And maybe, if he’d been quicker with his wits on that New Hampshire stage, maybe the 3-2-1 strategy laid out by his strategists would have prevailed. I mean, suppose Rubio had prefaced his infamous robotic repetitions with a deft qualifier, such as, “Yes, I’m repeating myself, and I will continue to repeat myself because it doesn’t matter how you pose the question, the answer remains the same. What’s true is true: Barack Obama knows exactly what he’s doing.”

This is not beyond imagining, no matter how programmed Rubio’s critics think he is. Indeed, those who know him well, and those who covered him closely during the primary, know he is perfectly capable of riffing off-script without sacrificing expertise.

But that was then, and this is now, more than two months after the stinging defeat in Florida that ended — for the moment, anyway — his White House dream. And just now, Republicans defending lots of purple-state seats need to field their best team if they have any hope of maintaining their majority in the U.S. Senate.

With all due respect to the political talent wrangling to become the GOP nominee — with one tin-eared exception — that team looks better if Rubio is on the roster.

The idea might be growing on him, too. Tuesday afternoon, an email landed bearing Rubio’s signature and the subject line “Time to stand together.”

It reads, in part, “Our liberal opponents have already launched countless attacks against many of my Republican colleagues. We must protect our Republican Senate majority.

“Defeating these Democrats will only be possible if conservatives like us stand together to defend our Republican Senate.”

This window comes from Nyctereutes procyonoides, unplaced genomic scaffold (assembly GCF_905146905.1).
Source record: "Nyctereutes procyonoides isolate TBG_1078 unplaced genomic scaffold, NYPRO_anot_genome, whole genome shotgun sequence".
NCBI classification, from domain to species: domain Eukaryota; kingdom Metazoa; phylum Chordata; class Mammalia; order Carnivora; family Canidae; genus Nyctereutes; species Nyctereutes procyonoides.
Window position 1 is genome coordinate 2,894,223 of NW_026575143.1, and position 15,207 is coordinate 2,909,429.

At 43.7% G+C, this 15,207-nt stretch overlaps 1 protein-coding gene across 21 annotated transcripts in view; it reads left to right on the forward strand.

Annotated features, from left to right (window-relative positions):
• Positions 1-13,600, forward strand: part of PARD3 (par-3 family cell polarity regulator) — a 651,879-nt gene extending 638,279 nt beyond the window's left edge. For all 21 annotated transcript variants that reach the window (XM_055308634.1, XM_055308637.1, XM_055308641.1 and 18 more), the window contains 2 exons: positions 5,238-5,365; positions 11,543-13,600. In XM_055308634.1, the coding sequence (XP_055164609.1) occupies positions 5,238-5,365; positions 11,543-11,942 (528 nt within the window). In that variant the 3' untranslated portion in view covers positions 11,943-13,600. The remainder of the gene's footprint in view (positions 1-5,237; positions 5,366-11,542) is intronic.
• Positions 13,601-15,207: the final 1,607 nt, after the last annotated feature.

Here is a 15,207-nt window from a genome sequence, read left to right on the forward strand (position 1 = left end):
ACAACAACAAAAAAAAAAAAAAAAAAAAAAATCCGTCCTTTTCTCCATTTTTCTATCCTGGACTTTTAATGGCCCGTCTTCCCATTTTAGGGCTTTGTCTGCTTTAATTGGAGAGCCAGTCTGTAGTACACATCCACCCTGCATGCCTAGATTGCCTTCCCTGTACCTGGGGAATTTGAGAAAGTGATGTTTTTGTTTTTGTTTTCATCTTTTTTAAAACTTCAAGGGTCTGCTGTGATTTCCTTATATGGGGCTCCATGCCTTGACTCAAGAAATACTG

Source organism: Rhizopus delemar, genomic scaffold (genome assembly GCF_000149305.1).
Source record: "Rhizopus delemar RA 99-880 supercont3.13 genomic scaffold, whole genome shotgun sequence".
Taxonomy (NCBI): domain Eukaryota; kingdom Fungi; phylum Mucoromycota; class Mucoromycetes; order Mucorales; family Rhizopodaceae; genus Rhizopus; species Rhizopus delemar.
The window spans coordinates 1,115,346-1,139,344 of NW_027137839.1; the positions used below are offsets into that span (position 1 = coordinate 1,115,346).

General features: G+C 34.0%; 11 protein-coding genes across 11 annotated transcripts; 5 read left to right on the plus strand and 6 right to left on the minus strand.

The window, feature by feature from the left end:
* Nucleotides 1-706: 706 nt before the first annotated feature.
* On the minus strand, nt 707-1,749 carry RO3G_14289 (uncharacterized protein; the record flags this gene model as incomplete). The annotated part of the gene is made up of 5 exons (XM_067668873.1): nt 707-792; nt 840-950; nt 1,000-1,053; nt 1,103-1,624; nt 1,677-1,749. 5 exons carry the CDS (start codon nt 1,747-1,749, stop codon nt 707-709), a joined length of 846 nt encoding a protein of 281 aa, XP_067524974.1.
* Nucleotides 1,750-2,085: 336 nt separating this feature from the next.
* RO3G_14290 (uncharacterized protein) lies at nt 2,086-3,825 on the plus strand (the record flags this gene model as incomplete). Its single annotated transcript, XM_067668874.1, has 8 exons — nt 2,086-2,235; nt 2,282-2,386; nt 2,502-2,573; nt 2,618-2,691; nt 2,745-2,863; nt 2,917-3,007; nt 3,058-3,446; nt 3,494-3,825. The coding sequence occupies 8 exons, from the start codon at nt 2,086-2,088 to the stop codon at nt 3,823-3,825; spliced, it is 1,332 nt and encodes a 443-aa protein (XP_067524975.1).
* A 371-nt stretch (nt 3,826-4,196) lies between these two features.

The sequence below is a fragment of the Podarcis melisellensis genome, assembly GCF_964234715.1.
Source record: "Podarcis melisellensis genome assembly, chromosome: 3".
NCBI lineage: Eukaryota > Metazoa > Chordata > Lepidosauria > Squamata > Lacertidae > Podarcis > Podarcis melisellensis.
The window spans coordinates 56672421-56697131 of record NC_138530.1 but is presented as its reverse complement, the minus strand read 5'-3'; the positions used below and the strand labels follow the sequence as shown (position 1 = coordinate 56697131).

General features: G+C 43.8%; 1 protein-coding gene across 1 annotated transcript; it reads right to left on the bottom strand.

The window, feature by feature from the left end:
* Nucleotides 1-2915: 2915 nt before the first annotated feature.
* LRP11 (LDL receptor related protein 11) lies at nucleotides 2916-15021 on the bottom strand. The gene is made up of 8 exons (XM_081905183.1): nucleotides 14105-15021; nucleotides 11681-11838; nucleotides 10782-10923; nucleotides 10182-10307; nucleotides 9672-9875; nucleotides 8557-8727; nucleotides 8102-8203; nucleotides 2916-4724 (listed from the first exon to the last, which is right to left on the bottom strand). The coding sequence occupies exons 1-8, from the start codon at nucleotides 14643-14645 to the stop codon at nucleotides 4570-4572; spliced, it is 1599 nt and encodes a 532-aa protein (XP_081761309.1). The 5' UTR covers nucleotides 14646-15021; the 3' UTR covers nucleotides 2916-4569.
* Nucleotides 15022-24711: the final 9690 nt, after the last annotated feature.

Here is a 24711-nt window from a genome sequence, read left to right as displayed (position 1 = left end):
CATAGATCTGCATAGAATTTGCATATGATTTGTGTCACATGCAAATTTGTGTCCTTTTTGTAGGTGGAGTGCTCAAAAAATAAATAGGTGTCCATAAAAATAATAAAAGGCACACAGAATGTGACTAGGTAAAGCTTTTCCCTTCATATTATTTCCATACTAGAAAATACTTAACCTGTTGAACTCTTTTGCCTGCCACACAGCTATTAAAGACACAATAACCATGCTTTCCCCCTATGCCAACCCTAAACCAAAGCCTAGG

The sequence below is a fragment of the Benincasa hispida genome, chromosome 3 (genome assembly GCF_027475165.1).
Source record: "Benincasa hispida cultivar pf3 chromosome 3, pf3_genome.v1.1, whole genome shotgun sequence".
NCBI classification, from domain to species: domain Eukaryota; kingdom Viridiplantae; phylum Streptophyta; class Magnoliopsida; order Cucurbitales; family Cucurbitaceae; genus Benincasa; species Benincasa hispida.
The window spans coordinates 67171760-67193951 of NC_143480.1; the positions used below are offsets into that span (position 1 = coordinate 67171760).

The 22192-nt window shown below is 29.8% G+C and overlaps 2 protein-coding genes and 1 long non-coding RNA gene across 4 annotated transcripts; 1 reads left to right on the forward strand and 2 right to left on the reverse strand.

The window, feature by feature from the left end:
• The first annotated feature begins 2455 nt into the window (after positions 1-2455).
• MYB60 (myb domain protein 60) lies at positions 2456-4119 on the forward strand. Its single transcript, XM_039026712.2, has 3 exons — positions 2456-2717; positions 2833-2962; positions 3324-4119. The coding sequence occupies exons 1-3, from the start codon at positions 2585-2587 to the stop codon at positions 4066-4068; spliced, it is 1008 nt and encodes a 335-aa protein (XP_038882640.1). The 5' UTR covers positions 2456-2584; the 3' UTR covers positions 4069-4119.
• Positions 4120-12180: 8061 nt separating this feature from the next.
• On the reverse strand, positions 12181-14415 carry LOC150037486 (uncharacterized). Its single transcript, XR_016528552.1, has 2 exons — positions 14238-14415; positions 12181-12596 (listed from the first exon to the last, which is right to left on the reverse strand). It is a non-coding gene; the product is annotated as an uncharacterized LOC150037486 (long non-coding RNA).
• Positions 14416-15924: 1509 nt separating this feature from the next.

“Stand together.” At the risk of reading way, way, way too much into a fundraising email, this hints that Mr. I’ll-Be-A-Private-Citizen is signaling a fresh course.

He ought to be, anyway.

With the clarity of retrospect, Rubio shouldn’t have leapt into the awful Republican scrum in the first place. Never mind that he was, with the exception of one memorable debate, clearly the best-informed candidate in the pack. I lost track of the times he fact-checked Donald Trump in real time.

(An aside: The fact Rubio says he’s willing to speak nicely about Trump at the Republican National Convention is a problem for supporters who took his eviscerations of the presumptive nominee to heart, but it’s also, unfortunately, a calculated penance. We’ll be listening closely for what he does and, more important, doesn’t say.)

Alas, this was not the year for facts, articulated policies or — as Jeb Bush came to appreciate and rue — deeply researched and painstakingly detailed plans to fix what ails America. This, instead, is the year a substantial chunk of voters think the presidency is a reality show.

After all, how hard can it be? Barack Obama makes nuke deals with Iran, slows the retreat of glaciers, amends his namesake health plan at will and still squeezes in an afternoon 18 at Fort Belvoir Golf Club.